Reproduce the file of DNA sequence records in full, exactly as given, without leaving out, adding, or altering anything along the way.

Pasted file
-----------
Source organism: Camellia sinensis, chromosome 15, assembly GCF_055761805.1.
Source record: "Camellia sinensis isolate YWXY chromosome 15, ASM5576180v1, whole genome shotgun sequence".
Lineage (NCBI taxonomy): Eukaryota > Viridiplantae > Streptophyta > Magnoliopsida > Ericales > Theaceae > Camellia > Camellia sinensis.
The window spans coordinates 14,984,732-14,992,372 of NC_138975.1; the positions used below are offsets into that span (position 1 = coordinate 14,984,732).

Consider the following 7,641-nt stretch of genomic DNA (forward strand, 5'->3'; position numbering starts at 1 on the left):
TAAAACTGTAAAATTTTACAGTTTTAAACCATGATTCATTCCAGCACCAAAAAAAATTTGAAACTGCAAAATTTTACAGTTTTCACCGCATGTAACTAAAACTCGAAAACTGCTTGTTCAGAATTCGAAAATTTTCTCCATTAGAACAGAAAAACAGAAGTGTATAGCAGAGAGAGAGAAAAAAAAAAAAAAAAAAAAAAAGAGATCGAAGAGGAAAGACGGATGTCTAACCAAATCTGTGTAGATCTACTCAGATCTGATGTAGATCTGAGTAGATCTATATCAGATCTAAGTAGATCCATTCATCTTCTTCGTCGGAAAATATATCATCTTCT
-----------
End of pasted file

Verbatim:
Source organism: Camellia sinensis, chromosome 15, assembly GCF_055761805.1.
Source record: "Camellia sinensis isolate YWXY chromosome 15, ASM5576180v1, whole genome shotgun sequence".
Lineage (NCBI taxonomy): Eukaryota > Viridiplantae > Streptophyta > Magnoliopsida > Ericales > Theaceae > Camellia > Camellia sinensis.
The window spans coordinates 14,984,732-14,992,372 of NC_138975.1; the positions used below are offsets into that span (position 1 = coordinate 14,984,732).

Consider the following 7,641-nt stretch of genomic DNA (forward strand, 5'->3'; position numbering starts at 1 on the left):
TAAAACTGTAAAATTTTACAGTTTTAAACCATGATTCATTCCAGCACCAAAAAAAATTTGAAACTGCAAAATTTTACAGTTTTCACCGCATGTAACTAAAACTCGAAAACTGCTTGTTCAGAATTCGAAAATTTTCTCCATTAGAACAGAAAAACAGAAGTGTATAGCAGAGAGAGAGAAAAAAAAAAAAAAAAAAAAAAAGAGATCGAAGAGGAAAGACGGATGTCTAACCAAATCTGTGTAGATCTACTCAGATCTGATGTAGATCTGAGTAGATCTATATCAGATCTAAGTAGATCCATTCATCTTCTTCGTCGGAAAATATATCATCTTCT